WASHINGTON, D.C. — U.S. Senator John Barrasso (R-WY), chairman of the Senate Committee on Environment and Public Works (EPW), sent a letter to Senate Majority Leader Mitch McConnell (R-KY), to express his deep concerns with any legislative effort to extend or expand the electric vehicle (EV) tax credit. Barrasso urges McConnell to oppose any such efforts.
In the letter, Barrasso highlights a report from the Treasury Inspector General for Tax Administration (TIGTA) that found up to $81.7 million dollars in erroneous tax credits were claimed for ineligible vehicles, from tax years 2013 to 2017. Barrasso writes, “The EV tax credit is no longer necessary. Despite this, efforts are underway to expand this temporary tax credit. Now, it turns out that the credit is being exploited and costing taxpayers tens of millions of dollars more.”
Read the full TIGTA report here.
Read the full letter here and below.
Dear Leader McConnell:
I write to you to reiterate my deep concerns with any legislative effort that seeks to extend or expand the electric vehicle (EV) tax credit.
The EV tax credit has served its purpose. Over one million EVs are currently on America’s roads. By 2030, forecasts expect over 3.5 million EVs to be sold annually. The EV tax credit is no longer necessary. Despite this, efforts are underway to expand this temporary tax credit. Now, it turns out that the credit is being exploited and costing taxpayers tens of millions of dollars more.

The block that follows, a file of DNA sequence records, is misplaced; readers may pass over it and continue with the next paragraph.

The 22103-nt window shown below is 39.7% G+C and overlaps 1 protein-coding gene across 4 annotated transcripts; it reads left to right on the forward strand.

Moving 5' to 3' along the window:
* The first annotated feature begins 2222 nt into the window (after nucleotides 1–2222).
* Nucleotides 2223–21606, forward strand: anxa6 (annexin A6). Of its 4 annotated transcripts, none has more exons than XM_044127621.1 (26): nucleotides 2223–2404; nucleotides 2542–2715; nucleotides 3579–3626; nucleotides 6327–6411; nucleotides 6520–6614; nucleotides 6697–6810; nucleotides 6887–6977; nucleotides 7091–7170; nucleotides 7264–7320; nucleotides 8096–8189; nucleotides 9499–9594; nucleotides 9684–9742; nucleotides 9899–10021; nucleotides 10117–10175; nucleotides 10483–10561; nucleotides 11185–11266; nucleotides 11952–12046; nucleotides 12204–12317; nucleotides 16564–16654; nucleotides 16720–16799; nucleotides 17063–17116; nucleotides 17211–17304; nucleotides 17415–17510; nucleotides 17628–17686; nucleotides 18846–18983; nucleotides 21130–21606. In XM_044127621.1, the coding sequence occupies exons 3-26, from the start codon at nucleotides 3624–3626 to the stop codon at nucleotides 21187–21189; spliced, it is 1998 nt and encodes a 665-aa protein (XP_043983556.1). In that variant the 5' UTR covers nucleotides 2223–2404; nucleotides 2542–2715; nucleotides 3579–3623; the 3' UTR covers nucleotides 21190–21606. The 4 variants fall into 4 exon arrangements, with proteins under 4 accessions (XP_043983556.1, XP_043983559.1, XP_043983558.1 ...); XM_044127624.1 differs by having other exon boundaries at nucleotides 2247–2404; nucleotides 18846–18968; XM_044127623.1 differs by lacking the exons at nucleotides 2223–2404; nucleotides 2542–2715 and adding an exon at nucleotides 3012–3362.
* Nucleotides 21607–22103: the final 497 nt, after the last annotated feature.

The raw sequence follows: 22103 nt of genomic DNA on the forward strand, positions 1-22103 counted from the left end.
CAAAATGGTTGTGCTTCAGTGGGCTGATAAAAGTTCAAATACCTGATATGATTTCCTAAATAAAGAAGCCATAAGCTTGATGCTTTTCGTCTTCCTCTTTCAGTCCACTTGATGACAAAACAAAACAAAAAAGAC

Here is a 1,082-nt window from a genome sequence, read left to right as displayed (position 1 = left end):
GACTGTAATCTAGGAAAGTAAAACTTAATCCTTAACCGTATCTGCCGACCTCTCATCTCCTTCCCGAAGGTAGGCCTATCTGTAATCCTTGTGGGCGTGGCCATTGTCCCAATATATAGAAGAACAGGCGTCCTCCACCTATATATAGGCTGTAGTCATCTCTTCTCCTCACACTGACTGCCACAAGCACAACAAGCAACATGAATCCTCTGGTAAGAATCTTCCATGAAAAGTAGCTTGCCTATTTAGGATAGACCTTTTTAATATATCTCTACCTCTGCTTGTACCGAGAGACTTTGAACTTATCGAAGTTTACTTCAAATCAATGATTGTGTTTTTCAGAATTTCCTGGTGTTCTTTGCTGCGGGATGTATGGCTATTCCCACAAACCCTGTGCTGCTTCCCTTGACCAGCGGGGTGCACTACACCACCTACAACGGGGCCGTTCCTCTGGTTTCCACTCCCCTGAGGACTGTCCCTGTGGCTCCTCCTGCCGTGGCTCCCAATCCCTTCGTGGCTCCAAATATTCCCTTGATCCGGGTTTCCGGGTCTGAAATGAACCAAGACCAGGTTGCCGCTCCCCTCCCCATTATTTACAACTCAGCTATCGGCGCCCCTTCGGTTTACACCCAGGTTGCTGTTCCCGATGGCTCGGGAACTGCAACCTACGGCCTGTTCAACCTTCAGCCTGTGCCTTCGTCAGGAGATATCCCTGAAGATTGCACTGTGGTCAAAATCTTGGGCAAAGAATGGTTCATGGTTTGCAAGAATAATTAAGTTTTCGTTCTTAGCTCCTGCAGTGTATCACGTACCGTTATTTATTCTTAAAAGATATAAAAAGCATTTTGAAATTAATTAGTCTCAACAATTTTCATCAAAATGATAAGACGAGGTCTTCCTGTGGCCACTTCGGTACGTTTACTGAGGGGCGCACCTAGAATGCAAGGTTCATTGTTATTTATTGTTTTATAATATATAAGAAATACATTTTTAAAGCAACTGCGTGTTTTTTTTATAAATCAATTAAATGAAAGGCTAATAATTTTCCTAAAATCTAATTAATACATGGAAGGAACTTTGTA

On September 30, 2019, the Treasury Inspector General for Tax Administration (TIGTA) issued a report titled “Millions of Dollars in Potentially Erroneous Qualified Plug-In Electric Drive Motor Vehicles Credits Continue to be Claimed Using Ineligible Vehicles.” The report found that from tax years 2013 to 2017, up to $81.7 million in federal tax credits were claimed for ineligible vehicles.
The report states, “[T]he IRS is allowing individuals to inappropriately reduce their tax liabilities, resulting in the loss of millions in revenue.” It continues, “If controls were in place or the returns had been reviewed, potentially, claims totaling $81.7 million may have been disallowed.” I have attached the entire TIGTA report to this letter for your review.
This lost tax revenue adds to the already staggering cost of the EV tax credit. Yet, supporters of the credit want taxpayers to continue footing the bill for EV purchases, both real and ineligible, for years to come. According to a recent study from Ernst & Young, legislation currently pending before Congress to expand or eliminate the current cap on the EV tax credit would result in taxpayers paying anywhere from $15.7 billion to $46.4 billion over the next ten years.
I urge you again to oppose any effort to expand or extend the EV purchase tax credit and prevent its inclusion in any legislation before the Senate. Thank you for your attention to this important issue.
John Barrasso, M.D.
United States Senator
On Feb. 6, 2019, Barrasso introduced the Fairness for Every Driver Act. This legislation will save billions in taxpayer funds by ending the federal electric vehicle tax credits and strengthen the Highway Trust Fund by ensuring that alternative fuel vehicle drivers pay into it.